Submitted manuscripts should not have been published previously, nor be under consideration for publication elsewhere (except conference proceedings papers). All manuscripts are thoroughly refereed through a single-blind peer-review process. A guide for authors and other relevant information for submission of manuscripts is available on the Instructions for Authors page. Drones is an international peer-reviewed open access monthly journal published by MDPI.

Please visit the Instructions for Authors page before submitting a manuscript. The Article Processing Charge (APC) for publication in this open access journal is 2600 CHF (Swiss Francs). Submitted papers should be well formatted and use good English. Authors may use MDPI's English editing service prior to publication or during author revisions.


  • bio-inspired sensing principle
  • bio-inspired sensors on drones
  • bio-inspired sensing method on drones
  • bio-inspired control principles
  • bio-inspired control mechanism on drones
  • bio-inspired control method on drones
  • bio-inspired motion planning on drones

Published Papers (1 paper)

Order results
Result details
Select all
Export citation of selected articles as:


Practically Robust Fixed-Time Convergent Sliding Mode Control for Underactuated Aerial Flexible JointRobots Manipulators
Drones 2022, 6(12), 428; https://doi.org/10.3390/drones6120428 - 19 Dec 2022
Cited by 4 | Viewed by 1234
The control of an aerial flexible joint robot (FJR) manipulator system with underactuation is a difficult task due to unavoidable factors, including, coupling, underactuation, nonlinearities, unmodeled uncertainties, and unpredictable external disturbances. To mitigate those issues, a new robust fixed-time sliding mode control (FxTSMC) [...] Read more.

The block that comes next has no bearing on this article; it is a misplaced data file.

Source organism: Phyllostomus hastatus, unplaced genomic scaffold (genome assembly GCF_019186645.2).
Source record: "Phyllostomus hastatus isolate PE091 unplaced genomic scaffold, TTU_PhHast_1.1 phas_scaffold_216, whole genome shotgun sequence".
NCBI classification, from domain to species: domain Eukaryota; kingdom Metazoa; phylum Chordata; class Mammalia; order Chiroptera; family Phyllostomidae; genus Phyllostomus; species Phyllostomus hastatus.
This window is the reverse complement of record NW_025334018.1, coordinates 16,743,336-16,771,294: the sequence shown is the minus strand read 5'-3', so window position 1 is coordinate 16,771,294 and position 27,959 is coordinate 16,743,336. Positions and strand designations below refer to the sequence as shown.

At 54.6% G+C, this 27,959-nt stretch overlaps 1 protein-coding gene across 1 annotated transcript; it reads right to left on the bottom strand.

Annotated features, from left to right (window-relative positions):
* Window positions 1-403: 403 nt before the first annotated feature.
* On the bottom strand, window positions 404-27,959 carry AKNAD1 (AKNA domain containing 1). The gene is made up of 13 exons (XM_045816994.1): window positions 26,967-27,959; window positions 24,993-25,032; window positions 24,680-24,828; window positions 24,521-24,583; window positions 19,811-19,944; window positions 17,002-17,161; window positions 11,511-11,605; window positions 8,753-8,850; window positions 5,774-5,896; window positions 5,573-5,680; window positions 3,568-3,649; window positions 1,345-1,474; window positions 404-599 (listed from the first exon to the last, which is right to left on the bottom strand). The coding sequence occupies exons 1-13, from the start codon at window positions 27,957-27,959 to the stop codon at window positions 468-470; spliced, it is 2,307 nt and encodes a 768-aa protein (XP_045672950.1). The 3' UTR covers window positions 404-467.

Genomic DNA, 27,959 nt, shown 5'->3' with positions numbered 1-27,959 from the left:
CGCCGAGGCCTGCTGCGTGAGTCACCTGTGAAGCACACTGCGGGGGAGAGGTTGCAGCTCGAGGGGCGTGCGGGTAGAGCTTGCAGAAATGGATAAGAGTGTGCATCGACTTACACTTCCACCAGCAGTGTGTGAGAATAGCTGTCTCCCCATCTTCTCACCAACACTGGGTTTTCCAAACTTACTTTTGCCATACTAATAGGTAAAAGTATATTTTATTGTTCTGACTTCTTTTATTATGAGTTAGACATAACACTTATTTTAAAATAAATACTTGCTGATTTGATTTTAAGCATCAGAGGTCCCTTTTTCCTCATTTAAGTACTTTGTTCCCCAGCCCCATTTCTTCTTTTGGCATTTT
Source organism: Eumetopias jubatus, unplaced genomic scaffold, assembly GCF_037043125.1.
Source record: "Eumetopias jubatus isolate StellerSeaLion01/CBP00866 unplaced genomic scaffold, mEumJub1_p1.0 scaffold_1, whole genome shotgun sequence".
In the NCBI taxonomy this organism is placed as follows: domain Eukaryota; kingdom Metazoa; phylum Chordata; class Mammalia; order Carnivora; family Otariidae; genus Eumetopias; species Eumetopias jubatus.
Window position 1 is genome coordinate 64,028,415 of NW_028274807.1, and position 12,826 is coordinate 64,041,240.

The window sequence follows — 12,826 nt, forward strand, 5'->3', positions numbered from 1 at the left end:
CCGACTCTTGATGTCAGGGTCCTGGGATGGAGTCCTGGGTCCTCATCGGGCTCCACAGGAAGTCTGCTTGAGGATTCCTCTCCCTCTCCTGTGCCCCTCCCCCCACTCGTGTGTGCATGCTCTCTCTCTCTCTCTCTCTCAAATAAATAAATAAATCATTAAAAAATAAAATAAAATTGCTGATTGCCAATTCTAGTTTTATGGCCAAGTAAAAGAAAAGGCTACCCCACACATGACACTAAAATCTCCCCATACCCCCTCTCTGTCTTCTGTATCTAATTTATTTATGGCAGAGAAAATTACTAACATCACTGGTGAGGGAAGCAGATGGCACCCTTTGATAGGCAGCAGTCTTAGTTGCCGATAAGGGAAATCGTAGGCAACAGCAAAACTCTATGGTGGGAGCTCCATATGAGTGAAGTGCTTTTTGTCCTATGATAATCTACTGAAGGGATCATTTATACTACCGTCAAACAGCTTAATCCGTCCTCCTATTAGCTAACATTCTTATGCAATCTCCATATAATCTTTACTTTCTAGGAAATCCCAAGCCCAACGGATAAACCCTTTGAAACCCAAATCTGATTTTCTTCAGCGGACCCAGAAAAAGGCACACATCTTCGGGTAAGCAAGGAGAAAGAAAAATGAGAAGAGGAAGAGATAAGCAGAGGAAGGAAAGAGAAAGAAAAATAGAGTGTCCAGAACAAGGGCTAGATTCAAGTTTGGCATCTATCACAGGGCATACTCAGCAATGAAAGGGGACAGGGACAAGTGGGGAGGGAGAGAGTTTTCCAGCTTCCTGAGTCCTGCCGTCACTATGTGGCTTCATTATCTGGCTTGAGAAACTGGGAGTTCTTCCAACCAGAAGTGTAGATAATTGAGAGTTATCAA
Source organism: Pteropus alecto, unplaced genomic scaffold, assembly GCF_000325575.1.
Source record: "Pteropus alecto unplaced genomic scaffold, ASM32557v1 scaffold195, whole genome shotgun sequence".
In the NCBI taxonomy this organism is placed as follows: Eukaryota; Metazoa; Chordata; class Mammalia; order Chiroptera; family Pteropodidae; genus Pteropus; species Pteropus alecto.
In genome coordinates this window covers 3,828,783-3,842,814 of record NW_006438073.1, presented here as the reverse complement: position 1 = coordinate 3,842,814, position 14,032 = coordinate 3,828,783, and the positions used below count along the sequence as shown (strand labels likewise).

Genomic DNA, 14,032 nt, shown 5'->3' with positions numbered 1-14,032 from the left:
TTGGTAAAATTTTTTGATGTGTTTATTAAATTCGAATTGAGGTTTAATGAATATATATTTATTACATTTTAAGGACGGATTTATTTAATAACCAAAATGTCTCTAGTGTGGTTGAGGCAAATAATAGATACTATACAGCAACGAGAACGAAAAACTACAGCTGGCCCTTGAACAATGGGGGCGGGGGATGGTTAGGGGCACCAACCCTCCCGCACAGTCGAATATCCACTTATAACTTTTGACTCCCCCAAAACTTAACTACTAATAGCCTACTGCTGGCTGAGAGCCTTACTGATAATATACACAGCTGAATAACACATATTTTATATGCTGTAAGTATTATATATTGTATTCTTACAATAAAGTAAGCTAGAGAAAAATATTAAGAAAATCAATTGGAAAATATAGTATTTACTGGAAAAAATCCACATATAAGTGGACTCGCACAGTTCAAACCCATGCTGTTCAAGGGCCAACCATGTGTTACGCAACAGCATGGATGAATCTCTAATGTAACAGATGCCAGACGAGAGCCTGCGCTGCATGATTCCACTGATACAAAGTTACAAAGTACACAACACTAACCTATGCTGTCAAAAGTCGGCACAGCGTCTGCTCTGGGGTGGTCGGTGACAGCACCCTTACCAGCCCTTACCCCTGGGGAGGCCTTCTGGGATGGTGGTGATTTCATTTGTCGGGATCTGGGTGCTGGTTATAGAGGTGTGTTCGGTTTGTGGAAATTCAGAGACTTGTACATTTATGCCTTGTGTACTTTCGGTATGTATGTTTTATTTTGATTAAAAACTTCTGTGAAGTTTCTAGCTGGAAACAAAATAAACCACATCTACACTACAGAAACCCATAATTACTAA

The control of an aerial flexible joint robot (FJR) manipulator system with underactuation is a difficult task due to unavoidable factors, including, coupling, underactuation, nonlinearities, unmodeled uncertainties, and unpredictable external disturbances. To mitigate those issues, a new robust fixed-time sliding mode control (FxTSMC) is proposed by using a fixed-time sliding mode observer (FxTSMO) for the trajectory tracking problem of the FJR attached to the drones system. First, the underactuated FJR is comprehensively modeled and converted to a canonical model by employing two state transformations for ease of the control design. Then, based on the availability of the measured states, a cascaded FxTSMO (CFxTSMO) is constructed to estimate the unmeasurable variables and lumped disturbances simultaneously in fixed-time, and to effectively reduce the estimation noise. Finally, the FxTSMC scheme for a high-order underactuated FJR system is designed to guarantee that the system tracking error approaches to zero within a fixed-time that is independent of the initial conditions. The fixed-time stability of the closed-loop system of the FJR dynamics is mathematically proven by the Lyapunov theorem. Simulation investigations and hardware tests are performed to demonstrate the efficiency of the proposed controller scheme. Furthermore, the control technique developed in this research could be implemented to the various underactuated mechanical systems (UMSs), like drones, in a promising way. Full article
(This article belongs to the Special Issue Bioinspiration, Biomimicry, and Soft Robotics of Drones)
Show Figures

Figure 1

Back to TopTop